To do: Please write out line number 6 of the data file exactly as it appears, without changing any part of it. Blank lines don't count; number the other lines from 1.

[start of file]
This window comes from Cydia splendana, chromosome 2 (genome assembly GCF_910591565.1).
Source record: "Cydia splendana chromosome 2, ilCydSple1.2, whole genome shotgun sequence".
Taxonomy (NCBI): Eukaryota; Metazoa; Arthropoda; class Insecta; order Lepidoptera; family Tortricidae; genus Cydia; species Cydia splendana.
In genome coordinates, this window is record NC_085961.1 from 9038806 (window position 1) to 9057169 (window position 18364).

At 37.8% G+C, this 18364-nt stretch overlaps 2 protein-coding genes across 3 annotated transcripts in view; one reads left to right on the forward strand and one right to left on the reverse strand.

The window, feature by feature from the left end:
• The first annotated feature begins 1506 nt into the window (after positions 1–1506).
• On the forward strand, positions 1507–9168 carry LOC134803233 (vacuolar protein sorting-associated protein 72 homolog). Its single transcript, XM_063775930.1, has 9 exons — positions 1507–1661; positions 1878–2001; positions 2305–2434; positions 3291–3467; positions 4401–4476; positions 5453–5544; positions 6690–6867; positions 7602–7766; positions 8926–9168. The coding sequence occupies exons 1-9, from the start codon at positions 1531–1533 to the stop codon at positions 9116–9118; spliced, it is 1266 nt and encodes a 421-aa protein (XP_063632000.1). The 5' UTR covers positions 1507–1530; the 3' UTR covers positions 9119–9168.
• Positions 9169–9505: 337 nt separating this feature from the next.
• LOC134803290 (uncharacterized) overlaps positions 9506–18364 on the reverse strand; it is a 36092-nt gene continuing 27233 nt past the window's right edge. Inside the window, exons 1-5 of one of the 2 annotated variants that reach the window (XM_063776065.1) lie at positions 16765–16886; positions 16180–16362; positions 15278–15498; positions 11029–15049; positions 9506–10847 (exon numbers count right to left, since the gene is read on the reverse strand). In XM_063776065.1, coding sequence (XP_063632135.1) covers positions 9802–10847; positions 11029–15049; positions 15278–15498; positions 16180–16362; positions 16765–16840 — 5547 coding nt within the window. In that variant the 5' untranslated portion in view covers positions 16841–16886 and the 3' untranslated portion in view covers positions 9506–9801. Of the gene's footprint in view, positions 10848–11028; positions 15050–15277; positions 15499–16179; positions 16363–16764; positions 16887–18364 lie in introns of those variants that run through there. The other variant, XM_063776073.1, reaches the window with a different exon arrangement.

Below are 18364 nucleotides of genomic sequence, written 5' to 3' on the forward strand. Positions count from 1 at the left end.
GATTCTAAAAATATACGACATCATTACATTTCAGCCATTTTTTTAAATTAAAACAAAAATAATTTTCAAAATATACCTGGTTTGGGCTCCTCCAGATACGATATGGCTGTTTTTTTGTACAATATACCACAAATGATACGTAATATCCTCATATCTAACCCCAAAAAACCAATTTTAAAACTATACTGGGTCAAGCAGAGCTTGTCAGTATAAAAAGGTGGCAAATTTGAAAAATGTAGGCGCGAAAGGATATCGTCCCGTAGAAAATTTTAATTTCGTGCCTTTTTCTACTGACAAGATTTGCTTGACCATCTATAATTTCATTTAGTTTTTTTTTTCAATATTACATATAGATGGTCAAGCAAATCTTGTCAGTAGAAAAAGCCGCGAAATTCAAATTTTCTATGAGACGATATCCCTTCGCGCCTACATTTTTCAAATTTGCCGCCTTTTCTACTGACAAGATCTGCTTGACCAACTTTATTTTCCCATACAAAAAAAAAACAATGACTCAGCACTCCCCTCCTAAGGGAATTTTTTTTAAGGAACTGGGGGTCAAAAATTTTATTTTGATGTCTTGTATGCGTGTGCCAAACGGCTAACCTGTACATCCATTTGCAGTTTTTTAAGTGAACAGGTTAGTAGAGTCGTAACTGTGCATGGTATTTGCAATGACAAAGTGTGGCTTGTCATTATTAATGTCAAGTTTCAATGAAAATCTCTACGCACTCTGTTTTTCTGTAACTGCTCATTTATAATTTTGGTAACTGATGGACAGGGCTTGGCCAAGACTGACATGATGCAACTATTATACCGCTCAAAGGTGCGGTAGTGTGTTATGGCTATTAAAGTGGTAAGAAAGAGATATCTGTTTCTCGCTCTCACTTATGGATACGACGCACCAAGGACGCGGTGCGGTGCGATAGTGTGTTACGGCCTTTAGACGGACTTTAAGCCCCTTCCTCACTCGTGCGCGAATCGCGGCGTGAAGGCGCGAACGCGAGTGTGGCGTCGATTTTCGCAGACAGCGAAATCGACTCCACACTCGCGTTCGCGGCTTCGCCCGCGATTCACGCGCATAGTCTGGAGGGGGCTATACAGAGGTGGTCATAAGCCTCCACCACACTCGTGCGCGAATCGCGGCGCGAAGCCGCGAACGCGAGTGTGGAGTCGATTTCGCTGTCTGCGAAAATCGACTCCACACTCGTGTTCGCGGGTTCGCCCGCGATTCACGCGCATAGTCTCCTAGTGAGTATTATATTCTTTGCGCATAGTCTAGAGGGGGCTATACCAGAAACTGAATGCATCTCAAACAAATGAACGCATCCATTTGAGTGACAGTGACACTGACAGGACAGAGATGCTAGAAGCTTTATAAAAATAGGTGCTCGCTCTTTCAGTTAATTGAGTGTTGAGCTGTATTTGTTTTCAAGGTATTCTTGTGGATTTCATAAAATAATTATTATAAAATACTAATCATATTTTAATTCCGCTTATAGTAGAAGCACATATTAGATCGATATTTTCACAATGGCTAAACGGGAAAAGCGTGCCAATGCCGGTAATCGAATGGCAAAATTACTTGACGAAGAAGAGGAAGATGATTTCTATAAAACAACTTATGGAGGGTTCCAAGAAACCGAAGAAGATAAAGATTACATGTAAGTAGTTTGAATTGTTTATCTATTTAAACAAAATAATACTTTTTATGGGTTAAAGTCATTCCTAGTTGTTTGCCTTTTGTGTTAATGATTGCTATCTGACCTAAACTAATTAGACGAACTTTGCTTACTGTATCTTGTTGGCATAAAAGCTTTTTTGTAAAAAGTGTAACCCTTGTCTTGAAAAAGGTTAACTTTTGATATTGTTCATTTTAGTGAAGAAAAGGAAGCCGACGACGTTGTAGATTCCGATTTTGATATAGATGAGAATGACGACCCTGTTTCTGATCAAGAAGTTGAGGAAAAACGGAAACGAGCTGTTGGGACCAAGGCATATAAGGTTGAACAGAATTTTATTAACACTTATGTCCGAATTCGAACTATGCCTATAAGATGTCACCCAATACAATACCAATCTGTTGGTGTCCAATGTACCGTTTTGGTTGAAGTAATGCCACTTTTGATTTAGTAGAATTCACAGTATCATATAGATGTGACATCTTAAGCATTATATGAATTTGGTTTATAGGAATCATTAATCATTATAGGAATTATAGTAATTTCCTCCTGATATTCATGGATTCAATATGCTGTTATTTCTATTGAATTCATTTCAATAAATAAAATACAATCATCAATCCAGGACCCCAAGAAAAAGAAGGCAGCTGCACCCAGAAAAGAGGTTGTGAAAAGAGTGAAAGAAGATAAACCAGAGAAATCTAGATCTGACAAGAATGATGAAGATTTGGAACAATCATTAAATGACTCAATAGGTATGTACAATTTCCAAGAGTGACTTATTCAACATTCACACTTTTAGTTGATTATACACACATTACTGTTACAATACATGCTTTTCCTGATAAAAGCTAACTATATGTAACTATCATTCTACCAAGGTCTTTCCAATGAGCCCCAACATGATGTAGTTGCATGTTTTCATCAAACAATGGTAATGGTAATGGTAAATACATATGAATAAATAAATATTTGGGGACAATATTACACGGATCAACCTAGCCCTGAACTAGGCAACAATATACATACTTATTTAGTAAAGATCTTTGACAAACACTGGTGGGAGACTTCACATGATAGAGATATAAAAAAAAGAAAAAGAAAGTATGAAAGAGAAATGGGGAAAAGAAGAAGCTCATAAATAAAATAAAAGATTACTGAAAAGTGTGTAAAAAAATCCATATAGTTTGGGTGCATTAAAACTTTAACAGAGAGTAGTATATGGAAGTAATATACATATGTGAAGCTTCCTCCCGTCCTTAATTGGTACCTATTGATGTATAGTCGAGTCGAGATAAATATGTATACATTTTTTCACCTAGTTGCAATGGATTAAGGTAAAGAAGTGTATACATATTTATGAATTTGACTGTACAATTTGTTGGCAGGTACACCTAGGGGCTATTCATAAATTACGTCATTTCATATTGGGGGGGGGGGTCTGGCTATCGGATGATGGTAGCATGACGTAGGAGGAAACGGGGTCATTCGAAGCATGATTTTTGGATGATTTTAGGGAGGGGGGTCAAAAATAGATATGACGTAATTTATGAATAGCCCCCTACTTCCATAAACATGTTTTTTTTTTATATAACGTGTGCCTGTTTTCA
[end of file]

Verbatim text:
The window, feature by feature from the left end: